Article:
Tuesday, April 14, 2009

The Right Tool For the Right Job

Alt Title: "When All You Have is a Warhammer . . ."

The first character I ever played was a cleric named (I think--I've been trying to remember for weeks) Argos of Apollodan. I remember rolling him up at the tender age of 10, not even knowing what a cleric was, just that they could repell the undead, would later get spells, could wear whatever armor they wanted . . . and couldn't use bladed weapons for whatever reason.

"So what should I get instead?"

"How about a mace?"

I had a vague idea of what a mace was from having read The Lord of the Rings a few months before, so I bought that and off I went.

For the first several years of my gaming life, the mace seemed an odd weapon created solely for the use of clerics. If you were a fighter, you carried a longsword or two-handed sword (depending on whether you wanted to forego a shield), along with a spear for blocking charges and a dagger for backup. The mace did less damage and just seemed all-around less heroic than the sword.

Of course, as I got older and more knowledgible of history, I eventually learned why weapons like the mace, warhammer, and war pick were invented, and why they were mostly prevelant in Medieval Europe, where armor-crafting became a rather advanced science: They were for getting past plate armor.

In fact, the reason Europe stayed with the straight sword-blade instead of creating curved blades like the Middle- and Far-East was not because of a deficiency in their smithing abilities (as proved by armor-crafting so advanced that Japanese Daimyos were known to import plate armor if they could afford it), but because while a light, curved blade with a razors edge (like a katana, sabre, or scimitar) is wonderful against lightly armored or unarmored opponents but lacked the same ability to penetrate chain and plate that a straight-edged blade did (especially in precision thrusts into narrow vulnerable points in the armor).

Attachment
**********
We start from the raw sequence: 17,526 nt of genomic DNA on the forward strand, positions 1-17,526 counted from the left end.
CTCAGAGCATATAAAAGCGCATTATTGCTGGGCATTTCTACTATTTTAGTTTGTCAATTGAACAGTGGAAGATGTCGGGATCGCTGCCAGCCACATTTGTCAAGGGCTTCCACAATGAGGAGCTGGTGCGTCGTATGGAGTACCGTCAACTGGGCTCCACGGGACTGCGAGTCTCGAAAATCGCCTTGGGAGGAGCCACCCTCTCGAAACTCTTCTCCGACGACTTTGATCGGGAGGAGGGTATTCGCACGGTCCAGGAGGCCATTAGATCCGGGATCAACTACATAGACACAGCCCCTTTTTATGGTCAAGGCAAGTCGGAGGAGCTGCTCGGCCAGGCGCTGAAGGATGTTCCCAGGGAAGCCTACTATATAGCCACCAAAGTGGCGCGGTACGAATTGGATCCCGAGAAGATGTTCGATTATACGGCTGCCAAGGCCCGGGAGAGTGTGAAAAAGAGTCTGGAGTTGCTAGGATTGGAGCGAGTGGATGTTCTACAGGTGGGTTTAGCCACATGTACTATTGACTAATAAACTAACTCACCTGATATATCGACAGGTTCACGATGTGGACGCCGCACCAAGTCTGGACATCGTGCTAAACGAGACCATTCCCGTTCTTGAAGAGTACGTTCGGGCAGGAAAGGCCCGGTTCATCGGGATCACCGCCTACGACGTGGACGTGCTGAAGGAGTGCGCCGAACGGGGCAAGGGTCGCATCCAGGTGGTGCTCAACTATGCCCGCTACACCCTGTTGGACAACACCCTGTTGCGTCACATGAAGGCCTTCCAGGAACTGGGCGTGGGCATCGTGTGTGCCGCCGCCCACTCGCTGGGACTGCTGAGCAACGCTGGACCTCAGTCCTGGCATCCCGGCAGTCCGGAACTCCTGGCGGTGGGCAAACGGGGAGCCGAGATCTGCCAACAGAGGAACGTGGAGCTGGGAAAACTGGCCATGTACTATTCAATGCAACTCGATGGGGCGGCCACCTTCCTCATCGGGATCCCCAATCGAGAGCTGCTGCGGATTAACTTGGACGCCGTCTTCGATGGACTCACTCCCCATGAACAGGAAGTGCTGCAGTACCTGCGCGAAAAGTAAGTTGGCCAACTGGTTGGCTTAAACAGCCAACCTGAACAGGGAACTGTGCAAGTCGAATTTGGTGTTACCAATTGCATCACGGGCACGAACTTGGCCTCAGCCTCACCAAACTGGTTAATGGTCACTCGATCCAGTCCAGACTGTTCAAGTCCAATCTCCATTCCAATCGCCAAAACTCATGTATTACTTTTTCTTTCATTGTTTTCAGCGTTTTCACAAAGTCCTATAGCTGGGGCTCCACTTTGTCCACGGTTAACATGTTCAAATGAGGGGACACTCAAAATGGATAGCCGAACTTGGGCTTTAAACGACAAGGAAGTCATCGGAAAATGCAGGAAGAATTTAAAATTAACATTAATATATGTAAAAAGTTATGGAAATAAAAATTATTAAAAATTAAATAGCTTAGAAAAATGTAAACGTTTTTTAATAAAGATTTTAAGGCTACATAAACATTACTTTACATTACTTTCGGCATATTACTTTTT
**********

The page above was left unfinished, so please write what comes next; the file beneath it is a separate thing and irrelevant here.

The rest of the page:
OD&D (white box and previous) presents pretty much a one-size-fits-all approach to weapons, with everything inflicting d6 dmg. This is not actually a bad abstraction since all weapons have trade-offs, but it does mean that a clumsy mace is just as effective against a nimble, unarmored opponent as a light saber, while that saber can cut through plate armor just as well as the mace.

AD&D attempted to set matters to right by creating a complex set of tables giving not only weapon damage, but the space needed to effectively wield the weapon and bonuses and penalties to hit based on the target's armor class. While this may have added historical realism, it was so cumbersome that nobody, Gary Gygax included, used them on a regular basis.

Second edition tried to simplify these attack modifiers, but did so in an optional rule that was simply overlooked by many groups. It also failed on a certain front that 1st edition had previously: The tables gave to-hit adjustments included only humanoid armor types (light, medium, and heavy), so all weapons remained equally effective against all monsters except for damage.

Rather than add a new table into my game, I've simply assigned a few weapons minor modifiers to attack rolls: Maces and warhammers get a +1 to hit against medium armor types (e.g., chainmail) and a +2 against heavy (e.g., plate). Battle axes, longbows, and crossbows get a +1 against medium or heavy. Any kind of sword can be given a curve that increases its damage range by one die (e.g., a curved longsword uses a d10 instead of a d8 for damage), but which comes at a cost of -1 to hit medium armor and -2 to hit heavy.

No new tables, just a few notes on certain weapons. I wonder how many fighting-men will start carrying a mace or battle-axe as a backup weapon when facing armored knights or metal golems?

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